Recently, I came across an NA issued to a responsible person for an 8-year corporate level assessment. The NA was issued 2-1/2 years after the most recent quarter set forth in the NA. In other words, more than 10 years went by before the EDD issued the personal level NA. I was disturbed by what I saw on several levels. I want to share these thoughts with you.
Who Is the Taxpayer?
There are two different taxpayers in a 1735 assessment scenario. The initial taxpayer is the corporation. In the example above, it was issued an 8-year period NA. The second taxpayer is the individual and that individual involves a separate and distinct assessment. Unless the two assessments are done at the same time, the EDD is not allowed to piggy-back or boot-strap the entire corporate level assessment against the individual. If the EDD waits years to assess the individual, that assessment should not carry each and every quarter initially assessed against the corporation or LLC. The assessment period against the individual should be governed by the language of CUIC § 1132 and should only be a 3-year assessment and not an 8-year assessment. The petition filed by the individual should raise the defense of the underlying 8-year assessment as statute barred.
The individual is a separate and distinct taxpayer. The transgressions allegedly committed by the corporation or LLC in the original assessment should not be visited upon the individual automatically. This is especially true if the targeted individual had no control over the fiscal affairs of the corporation or LLC in the past. The targeted individual should not be held responsible for the debt of the corporation or LLC if funds were not available to pay the original assessment.
The EDD bears the burden of proof whenever it seeks to issue a CUIC § 1735 assessment. These types of assessments are issued by collectors who do not have the time or the resources to conduct a full investigation before the assessment is issued. This is the major difference between an IRS Trust Fund Recovery Penalty assessment where the assigned Revenue Officer is required to conduct a full investigation by gathering documentary evidence such as cancelled checks, bank signature cards, loan documents, a personal interview, and contact information prior to issuing the IRS version of a 1735 assessment.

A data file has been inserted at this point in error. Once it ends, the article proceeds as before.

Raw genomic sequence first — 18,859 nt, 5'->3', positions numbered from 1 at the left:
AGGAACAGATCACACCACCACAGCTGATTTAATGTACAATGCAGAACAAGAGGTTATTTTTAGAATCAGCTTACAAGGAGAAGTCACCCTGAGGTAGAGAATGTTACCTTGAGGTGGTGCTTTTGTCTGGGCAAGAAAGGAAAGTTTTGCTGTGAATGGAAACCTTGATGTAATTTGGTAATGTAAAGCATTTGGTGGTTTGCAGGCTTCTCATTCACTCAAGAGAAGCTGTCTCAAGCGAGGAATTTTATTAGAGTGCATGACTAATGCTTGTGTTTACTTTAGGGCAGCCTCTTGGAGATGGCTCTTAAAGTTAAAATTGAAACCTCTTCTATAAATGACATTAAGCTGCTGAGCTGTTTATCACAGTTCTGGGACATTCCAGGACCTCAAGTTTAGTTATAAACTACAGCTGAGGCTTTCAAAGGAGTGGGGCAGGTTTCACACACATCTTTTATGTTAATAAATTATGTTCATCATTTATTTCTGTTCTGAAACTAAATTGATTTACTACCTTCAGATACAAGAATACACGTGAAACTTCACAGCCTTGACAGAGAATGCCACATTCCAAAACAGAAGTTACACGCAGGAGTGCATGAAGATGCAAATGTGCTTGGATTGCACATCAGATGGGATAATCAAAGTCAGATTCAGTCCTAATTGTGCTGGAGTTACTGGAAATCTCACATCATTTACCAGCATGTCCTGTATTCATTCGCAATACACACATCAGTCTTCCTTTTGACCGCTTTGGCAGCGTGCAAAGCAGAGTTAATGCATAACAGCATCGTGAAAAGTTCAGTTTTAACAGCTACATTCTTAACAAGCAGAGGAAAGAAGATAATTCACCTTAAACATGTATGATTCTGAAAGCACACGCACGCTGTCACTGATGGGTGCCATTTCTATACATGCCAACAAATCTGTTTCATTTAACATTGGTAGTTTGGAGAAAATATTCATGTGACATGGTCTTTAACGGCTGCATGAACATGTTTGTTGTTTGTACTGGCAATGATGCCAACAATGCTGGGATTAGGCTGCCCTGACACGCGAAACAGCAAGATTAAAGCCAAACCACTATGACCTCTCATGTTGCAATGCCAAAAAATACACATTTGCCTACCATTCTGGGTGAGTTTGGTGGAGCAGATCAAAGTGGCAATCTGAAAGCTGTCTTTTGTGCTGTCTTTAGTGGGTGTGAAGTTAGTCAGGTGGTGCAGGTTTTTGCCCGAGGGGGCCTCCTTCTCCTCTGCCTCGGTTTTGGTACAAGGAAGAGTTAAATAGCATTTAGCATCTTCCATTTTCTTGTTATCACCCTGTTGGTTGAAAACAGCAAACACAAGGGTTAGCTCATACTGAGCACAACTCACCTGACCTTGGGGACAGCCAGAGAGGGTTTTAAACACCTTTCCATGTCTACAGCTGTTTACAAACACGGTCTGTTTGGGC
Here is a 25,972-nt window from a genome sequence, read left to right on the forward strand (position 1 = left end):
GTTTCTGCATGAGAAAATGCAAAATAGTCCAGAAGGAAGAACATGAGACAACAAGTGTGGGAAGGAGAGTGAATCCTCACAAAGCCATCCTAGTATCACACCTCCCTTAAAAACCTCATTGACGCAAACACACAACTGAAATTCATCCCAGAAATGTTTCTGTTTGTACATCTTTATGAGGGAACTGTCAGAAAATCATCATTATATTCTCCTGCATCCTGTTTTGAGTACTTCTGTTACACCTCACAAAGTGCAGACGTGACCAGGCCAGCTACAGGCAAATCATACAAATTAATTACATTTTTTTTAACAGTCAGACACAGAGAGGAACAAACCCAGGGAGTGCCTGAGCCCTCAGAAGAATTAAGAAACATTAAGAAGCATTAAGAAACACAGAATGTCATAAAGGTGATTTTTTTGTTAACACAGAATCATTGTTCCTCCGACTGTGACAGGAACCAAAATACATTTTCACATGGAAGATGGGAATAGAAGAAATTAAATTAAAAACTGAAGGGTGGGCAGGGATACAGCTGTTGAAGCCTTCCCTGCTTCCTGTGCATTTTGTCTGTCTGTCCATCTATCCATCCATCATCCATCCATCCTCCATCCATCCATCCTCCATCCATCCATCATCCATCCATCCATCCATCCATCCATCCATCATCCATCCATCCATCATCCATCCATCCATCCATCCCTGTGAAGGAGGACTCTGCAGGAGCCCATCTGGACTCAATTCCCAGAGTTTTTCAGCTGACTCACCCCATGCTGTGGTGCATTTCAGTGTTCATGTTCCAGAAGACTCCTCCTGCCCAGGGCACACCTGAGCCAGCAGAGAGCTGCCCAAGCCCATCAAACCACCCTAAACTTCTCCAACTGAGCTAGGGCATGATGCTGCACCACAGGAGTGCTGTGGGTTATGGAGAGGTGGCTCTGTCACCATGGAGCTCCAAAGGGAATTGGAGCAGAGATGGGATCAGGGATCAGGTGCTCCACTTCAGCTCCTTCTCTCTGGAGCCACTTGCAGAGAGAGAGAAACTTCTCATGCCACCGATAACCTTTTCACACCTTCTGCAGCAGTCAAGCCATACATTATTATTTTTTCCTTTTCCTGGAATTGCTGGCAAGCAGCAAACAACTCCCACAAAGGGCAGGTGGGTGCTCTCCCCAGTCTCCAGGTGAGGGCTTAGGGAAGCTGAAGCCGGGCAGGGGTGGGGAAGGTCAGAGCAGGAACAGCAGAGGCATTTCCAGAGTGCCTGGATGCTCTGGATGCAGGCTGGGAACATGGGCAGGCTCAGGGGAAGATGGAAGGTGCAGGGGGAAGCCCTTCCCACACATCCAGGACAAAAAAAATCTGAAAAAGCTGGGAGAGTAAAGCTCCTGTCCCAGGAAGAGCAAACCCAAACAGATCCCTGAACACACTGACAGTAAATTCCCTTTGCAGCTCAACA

Robert Schriebman has a successful practice in the Rolling Hills Estates area of Los Angeles County serving clients throughout California and the United States. He has successfully dedicated more than 50 years to helping individual taxpayers, business owners, CPAs, Enrolled Agents, and tax attorneys navigate the complicated tax systems of the federal and state governments. Mr. Schriebman is in private practice. He is not affiliated in any way with the EDD and he is not employed by the EDD or any other agency of the State of California.
Robert Schriebman has written the only 2 books ever published dealing with how California Employment Development Department (EDD) operates. See “California Tax Collection Practice and Procedures” and “California Taxation Practice and Procedure,” both published by Commerce Clearing House.
Robert Schriebman has written over 20 books including the major manual used nationally by practitioners and the IRS, “IRS Tax Collection Procedures – A Manual for Practitioners” published by Commerce Clearing House.
Robert Schriebman has written over 20 books including the major manual used nationally by practitioners and the IRS, “IRS Tax Collection Procedures – A Manual for Practitioners” published by Commerce Clearing House in addition to the only 2 books ever published dealing with how California Employment Development Department (EDD) operates. See “California Tax Collection Practice and Procedures” and “California Taxation Practice and Procedure,” both published by Commerce Clearing House.